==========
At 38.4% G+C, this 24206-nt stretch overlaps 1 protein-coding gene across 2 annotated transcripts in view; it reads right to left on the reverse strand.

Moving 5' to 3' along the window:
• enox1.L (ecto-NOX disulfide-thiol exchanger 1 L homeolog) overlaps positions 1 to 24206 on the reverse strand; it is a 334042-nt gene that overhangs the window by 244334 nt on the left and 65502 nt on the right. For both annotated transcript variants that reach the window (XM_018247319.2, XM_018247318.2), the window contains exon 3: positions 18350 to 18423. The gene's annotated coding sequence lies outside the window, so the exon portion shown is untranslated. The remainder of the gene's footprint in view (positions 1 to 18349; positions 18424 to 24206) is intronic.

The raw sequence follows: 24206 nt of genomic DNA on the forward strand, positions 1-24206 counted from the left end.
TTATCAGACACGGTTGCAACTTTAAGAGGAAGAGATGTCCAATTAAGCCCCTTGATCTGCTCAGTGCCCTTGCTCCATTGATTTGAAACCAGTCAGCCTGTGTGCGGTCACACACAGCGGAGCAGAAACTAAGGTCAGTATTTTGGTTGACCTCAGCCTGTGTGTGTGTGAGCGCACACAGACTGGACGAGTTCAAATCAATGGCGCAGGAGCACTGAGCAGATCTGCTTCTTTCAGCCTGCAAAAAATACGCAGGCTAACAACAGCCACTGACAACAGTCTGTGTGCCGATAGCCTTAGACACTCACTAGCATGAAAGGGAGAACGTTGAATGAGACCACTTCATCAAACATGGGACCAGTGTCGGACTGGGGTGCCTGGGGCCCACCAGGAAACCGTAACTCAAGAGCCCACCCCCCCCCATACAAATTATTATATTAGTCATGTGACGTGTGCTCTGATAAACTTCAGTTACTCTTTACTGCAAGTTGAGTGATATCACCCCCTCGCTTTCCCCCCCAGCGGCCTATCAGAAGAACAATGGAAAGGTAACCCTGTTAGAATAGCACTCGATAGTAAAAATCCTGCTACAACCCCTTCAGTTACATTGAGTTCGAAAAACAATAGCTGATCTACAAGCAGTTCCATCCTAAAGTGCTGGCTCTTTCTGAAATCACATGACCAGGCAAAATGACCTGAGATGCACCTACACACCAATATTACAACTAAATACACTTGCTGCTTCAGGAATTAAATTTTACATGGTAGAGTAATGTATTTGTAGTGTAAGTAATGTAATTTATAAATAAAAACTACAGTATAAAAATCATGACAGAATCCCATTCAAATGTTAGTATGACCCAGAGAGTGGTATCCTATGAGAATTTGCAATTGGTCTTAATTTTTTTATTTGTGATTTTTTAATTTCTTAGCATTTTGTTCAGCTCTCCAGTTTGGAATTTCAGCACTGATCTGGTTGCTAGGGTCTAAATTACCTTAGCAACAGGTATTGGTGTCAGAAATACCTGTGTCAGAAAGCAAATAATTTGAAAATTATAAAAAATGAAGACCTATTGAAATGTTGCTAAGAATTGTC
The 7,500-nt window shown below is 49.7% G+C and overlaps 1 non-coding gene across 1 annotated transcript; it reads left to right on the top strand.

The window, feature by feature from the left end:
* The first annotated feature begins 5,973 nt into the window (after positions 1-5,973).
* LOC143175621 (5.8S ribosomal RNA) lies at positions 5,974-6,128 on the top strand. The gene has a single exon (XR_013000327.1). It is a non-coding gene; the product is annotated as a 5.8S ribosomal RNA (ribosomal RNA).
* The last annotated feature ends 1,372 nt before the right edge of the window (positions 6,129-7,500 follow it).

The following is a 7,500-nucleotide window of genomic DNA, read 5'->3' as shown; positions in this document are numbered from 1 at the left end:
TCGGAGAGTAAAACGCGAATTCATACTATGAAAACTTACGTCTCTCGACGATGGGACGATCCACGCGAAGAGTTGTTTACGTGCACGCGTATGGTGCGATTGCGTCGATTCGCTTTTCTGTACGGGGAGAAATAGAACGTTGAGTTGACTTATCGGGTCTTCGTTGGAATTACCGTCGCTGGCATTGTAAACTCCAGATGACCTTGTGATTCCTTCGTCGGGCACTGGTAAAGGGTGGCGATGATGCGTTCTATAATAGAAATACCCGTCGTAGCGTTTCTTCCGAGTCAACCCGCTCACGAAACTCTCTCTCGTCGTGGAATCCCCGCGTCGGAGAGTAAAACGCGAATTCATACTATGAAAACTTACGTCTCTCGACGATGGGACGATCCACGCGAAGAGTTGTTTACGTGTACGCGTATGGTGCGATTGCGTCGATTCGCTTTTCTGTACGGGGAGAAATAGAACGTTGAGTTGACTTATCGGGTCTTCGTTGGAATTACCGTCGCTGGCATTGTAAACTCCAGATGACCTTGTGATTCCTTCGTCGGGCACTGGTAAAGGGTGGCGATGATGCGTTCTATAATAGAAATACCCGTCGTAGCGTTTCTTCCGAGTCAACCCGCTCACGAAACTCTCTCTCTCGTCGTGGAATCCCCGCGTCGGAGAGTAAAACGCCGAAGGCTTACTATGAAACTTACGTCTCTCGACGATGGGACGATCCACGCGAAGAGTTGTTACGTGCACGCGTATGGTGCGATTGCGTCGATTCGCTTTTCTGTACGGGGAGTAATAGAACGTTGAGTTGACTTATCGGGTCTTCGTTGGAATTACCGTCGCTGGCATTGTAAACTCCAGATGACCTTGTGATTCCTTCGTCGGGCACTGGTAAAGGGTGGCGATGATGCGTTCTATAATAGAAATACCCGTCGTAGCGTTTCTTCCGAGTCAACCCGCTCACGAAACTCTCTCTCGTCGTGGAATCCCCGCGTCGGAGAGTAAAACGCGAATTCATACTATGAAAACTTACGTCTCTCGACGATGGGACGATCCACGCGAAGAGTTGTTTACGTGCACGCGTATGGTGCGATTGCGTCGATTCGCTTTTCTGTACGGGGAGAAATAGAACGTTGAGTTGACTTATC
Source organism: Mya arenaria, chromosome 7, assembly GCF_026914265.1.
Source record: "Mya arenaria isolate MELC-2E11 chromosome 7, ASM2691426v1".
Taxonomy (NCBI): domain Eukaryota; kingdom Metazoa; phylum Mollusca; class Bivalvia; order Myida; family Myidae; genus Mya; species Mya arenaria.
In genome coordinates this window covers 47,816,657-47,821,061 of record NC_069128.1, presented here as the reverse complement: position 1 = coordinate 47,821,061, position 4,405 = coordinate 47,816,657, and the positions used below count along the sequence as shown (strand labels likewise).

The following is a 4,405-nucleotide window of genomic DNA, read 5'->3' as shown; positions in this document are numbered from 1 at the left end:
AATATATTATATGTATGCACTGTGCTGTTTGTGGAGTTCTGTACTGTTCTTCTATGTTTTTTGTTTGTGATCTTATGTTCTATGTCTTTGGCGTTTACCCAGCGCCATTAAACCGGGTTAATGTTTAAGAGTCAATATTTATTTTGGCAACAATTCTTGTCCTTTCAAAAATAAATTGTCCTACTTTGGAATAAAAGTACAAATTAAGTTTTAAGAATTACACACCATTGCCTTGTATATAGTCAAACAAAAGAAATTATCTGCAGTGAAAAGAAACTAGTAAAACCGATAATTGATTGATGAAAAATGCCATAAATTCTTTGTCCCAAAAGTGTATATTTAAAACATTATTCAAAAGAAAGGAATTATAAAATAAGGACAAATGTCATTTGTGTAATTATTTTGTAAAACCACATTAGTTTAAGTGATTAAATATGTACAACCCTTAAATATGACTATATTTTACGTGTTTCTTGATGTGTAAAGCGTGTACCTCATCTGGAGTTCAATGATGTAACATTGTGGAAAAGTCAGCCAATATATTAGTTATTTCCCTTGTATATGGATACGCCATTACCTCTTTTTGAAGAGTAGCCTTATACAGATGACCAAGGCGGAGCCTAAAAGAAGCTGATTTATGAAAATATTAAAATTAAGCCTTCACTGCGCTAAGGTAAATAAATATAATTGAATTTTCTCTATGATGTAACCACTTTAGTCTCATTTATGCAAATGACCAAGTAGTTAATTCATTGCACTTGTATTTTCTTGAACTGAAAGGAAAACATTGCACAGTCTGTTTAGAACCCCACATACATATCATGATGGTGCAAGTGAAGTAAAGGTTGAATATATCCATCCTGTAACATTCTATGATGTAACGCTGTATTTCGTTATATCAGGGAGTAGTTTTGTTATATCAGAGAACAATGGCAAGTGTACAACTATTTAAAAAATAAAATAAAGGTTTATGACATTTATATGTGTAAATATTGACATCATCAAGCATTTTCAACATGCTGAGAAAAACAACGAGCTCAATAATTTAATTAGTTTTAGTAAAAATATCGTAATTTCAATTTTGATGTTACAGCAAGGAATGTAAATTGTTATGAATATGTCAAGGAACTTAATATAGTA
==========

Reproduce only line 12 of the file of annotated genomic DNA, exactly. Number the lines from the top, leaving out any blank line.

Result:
TCGGAGAGTAAAACGCGAATTCATACTATGAAAACTTACGTCTCTCGACGATGGGACGATCCACGCGAAGAGTTGTTTACGTGCACGCGTATGGTGCGATTGCGTCGATTCGCTTTTCTGTACGGGGAGAAATAGAACGTTGAGTTGACTTATCGGGTCTTCGTTGGAATTACCGTCGCTGGCATTGTAAACTCCAGATGACCTTGTGATTCCTTCGTCGGGCACTGGTAAAGGGTGGCGATGATGCGTTCTATAATAGAAATACCCGTCGTAGCGTTTCTTCCGAGTCAACCCGCTCACGAAACTCTCTCTCGTCGTGGAATCCCCGCGTCGGAGAGTAAAACGCGAATTCATACTATGAAAACTTACGTCTCTCGACGATGGGACGATCCACGCGAAGAGTTGTTTACGTGTACGCGTATGGTGCGATTGCGTCGATTCGCTTTTCTGTACGGGGAGAAATAGAACGTTGAGTTGACTTATCGGGTCTTCGTTGGAATTACCGTCGCTGGCATTGTAAACTCCAGATGACCTTGTGATTCCTTCGTCGGGCACTGGTAAAGGGTGGCGATGATGCGTTCTATAATAGAAATACCCGTCGTAGCGTTTCTTCCGAGTCAACCCGCTCACGAAACTCTCTCTCTCGTCGTGGAATCCCCGCGTCGGAGAGTAAAACGCCGAAGGCTTACTATGAAACTTACGTCTCTCGACGATGGGACGATCCACGCGAAGAGTTGTTACGTGCACGCGTATGGTGCGATTGCGTCGATTCGCTTTTCTGTACGGGGAGTAATAGAACGTTGAGTTGACTTATCGGGTCTTCGTTGGAATTACCGTCGCTGGCATTGTAAACTCCAGATGACCTTGTGATTCCTTCGTCGGGCACTGGTAAAGGGTGGCGATGATGCGTTCTATAATAGAAATACCCGTCGTAGCGTTTCTTCCGAGTCAACCCGCTCACGAAACTCTCTCTCGTCGTGGAATCCCCGCGTCGGAGAGTAAAACGCGAATTCATACTATGAAAACTTACGTCTCTCGACGATGGGACGATCCACGCGAAGAGTTGTTTACGTGCACGCGTATGGTGCGATTGCGTCGATTCGCTTTTCTGTACGGGGAGAAATAGAACGTTGAGTTGACTTATC